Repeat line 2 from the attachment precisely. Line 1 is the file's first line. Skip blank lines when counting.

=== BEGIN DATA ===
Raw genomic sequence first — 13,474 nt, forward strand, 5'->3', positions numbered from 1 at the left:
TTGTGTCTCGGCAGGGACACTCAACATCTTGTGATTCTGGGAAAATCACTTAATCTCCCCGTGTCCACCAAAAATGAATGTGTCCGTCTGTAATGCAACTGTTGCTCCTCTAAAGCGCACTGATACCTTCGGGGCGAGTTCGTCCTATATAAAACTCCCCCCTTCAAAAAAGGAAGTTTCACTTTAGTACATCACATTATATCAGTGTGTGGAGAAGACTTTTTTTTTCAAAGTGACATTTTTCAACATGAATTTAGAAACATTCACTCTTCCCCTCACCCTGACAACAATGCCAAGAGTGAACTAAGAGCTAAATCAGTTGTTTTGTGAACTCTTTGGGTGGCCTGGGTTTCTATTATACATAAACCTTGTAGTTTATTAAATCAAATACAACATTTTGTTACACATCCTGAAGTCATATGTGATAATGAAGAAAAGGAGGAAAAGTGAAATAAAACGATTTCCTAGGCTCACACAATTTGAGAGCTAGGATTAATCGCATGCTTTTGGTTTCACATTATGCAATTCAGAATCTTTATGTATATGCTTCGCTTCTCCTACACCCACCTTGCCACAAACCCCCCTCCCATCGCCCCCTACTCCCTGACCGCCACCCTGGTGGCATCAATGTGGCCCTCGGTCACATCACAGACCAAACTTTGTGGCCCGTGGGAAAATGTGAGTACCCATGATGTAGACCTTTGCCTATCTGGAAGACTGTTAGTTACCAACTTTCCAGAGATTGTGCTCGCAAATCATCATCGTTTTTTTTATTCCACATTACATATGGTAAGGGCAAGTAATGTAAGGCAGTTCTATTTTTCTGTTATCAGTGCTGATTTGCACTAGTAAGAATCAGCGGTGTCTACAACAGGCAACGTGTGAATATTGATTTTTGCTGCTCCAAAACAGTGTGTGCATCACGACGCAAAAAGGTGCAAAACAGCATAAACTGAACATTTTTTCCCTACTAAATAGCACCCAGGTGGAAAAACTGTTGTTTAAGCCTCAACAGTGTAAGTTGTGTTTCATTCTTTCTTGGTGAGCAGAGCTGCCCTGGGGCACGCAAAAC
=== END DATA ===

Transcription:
TTGTGTCTCGGCAGGGACACTCAACATCTTGTGATTCTGGGAAAATCACTTAATCTCCCCGTGTCCACCAAAAATGAATGTGTCCGTCTGTAATGCAACTGTTGCTCCTCTAAAGCGCACTGATACCTTCGGGGCGAGTTCGTCCTATATAAAACTCCCCCCTTCAAAAAAGGAAGTTTCACTTTAGTACATCACATTATATCAGTGTGTGGAGAAGACTTTTTTTTTCAAAGTGACATTTTTCAACATGAATTTAGAAACATTCACTCTTCCCCTCACCCTGACAACAATGCCAAGAGTGAACTAAGAGCTAAATCAGTTGTTTTGTGAACTCTTTGGGTGGCCTGGGTTTCTATTATACATAAACCTTGTAGTTTATTAAATCAAATACAACATTTTGTTACACATCCTGAAGTCATATGTGATAATGAAGAAAAGGAGGAAAAGTGAAATAAAACGATTTCCTAGGCTCACACAATTTGAGAGCTAGGATTAATCGCATGCTTTTGGTTTCACATTATGCAATTCAGAATCTTTATGTATATGCTTCGCTTCTCCTACACCCACCTTGCCACAAACCCCCCTCCCATCGCCCCCTACTCCCTGACCGCCACCCTGGTGGCATCAATGTGGCCCTCGGTCACATCACAGACCAAACTTTGTGGCCCGTGGGAAAATGTGAGTACCCATGATGTAGACCTTTGCCTATCTGGAAGACTGTTAGTTACCAACTTTCCAGAGATTGTGCTCGCAAATCATCATCGTTTTTTTTATTCCACATTACATATGGTAAGGGCAAGTAATGTAAGGCAGTTCTATTTTTCTGTTATCAGTGCTGATTTGCACTAGTAAGAATCAGCGGTGTCTACAACAGGCAACGTGTGAATATTGATTTTTGCTGCTCCAAAACAGTGTGTGCATCACGACGCAAAAAGGTGCAAAACAGCATAAACTGAACATTTTTTCCCTACTAAATAGCACCCAGGTGGAAAAACTGTTGTTTAAGCCTCAACAGTGTAAGTTGTGTTTCATTCTTTCTTGGTGAGCAGAGCTGCCCTGGGGCACGCAAAAC